Company Car or Private Vehicle - Which is Best?

company-car-tax

I get asked this question a lot because the rules and taxes relating to company cars are quite complex. If you’re considering getting a new car and wondering whether to put it through the company or not hopefully this article will help you decide.

The two options we are going to consider are based on leasing a car either through your company or leasing it privately and charging your company mileage.

Private Leasing

We’ll deal with this first as it’s the easiest to cover. If you privately lease the car (have it in your own name) then you pay for the lease costs, insurance, maintenance and fuel from your pocket and recharge the company mileage at 45p per mile for the first 10,000 miles and 25p thereafter.

There is no tax to pay on the reimbursement of business mileage so if you do 10,000 business miles in a year you’ll be able to claim £4,500 tax free from your company.

Company Car

If you lease the car through your company it becomes a Benefit in Kind (BIK) and you will pay income tax on the benefit and your company will pay employers national insurance contributions.

On the plus side all the lease payments, insurance and maintenance can be charged directly to the company and are tax deductible for corporation tax. You can also put through fuel costs but be very careful to only charge your company for the proportion or fuel used in business as paying for Private fuel costs has its own very costly tax charge.

Which is better Private or Company?

To understand this, we will need to do some calculations and make some assumptions in each case.

Let’s assume we are leasing a new BMW 520 MSPORT for £400 per month (£4800 per year) including maintenance but insurance will cost a further £500 per year.

Total running costs £5300 per year. (business fuel will be paid for from the company with no tax implications)

Assuming you are a higher rate tax payer then to pay £5300 personally you would need to earn £8833 and pay £3533 in tax!

If we get the company to pay the £5300 then the company car has a benefit in kind tax charge based on its value, fuel type and its Co2 emissions.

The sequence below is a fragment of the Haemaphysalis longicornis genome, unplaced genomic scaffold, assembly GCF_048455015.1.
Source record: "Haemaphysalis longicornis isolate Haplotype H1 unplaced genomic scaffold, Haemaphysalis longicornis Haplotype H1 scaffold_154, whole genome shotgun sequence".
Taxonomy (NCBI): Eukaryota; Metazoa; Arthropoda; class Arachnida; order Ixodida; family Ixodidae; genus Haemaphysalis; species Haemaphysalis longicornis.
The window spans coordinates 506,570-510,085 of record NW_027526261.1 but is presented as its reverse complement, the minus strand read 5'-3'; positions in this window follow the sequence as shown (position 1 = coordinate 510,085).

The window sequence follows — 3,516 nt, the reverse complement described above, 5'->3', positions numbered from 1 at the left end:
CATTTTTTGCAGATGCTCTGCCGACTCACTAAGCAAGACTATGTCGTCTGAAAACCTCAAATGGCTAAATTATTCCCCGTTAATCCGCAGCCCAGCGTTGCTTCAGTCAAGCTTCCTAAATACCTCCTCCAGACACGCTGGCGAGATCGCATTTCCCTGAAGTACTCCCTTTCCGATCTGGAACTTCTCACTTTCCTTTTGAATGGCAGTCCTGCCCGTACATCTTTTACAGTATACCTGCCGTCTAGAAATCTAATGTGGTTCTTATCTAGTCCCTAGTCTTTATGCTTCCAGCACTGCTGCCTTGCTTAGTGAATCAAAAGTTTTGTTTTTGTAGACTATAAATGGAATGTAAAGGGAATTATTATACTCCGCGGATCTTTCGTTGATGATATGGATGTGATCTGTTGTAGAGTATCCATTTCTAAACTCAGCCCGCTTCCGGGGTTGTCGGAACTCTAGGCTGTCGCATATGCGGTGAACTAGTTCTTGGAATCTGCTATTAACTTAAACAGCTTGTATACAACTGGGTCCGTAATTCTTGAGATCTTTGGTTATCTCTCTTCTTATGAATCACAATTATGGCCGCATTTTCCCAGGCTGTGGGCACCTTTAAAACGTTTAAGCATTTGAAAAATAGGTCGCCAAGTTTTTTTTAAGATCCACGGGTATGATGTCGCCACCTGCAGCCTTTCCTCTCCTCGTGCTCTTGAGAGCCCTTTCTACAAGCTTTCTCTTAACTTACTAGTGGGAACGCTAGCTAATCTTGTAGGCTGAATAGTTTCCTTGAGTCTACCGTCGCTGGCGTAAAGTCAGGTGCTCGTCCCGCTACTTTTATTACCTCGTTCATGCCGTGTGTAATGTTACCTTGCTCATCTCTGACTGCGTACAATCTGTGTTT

In this example the BMW 520D MSPORT has a BIK value of £39,620, a co2 of 114 and is diesel so has a benefit charge of 24%.

The calculated benefit in kind (BIK) is therefore £39620 x 24% = £9508.80 on which a higher rate tax payer would pay 40%.

Company Car Tax in this example is £9508.80 x 40% = £3803.52.

In this example we are £270.52 worse off if the car is a company car but if you own the company its even worse as there is still the Employers National Insurance Contribution to pay.

Employers NI is charged at 13.8% on the BIK value of £9508.80 which in this case is £1312.21 more to pay each year!

You would be able to claim 50% of the VAT back from your lease payments which in this case would be £400 but that only reduces the cost of the lease for your company and doesn’t really affect the tax calculation.

Other considerations

No one example can be used to calculate which route is best and therefore you should use the HMRC tools to calculate the cost or benefit for each car. (links below)

The tax rate charged on BIK values is going to increase so the charge on our example BMW for 2017/18 will rise to 26% next year and 29% in 2019/20.

Deposits and initial rental values can have a major impact on these calculations as they can be considerable amounts of money and you must then consider if leasing privately how much tax you will pay on the deposit amount as well as the rental because for a company vehicle the initial lease deposit is tax deductible and you can claim 50% of any VAT back.

Helpful links

HMRC Company Car Tax Calculator

Company Car tax BIK rates (PDF Download)

5 Options to Reduce Inheritance Tax
Tax Efficient Investments VCT, EIS and SEIS
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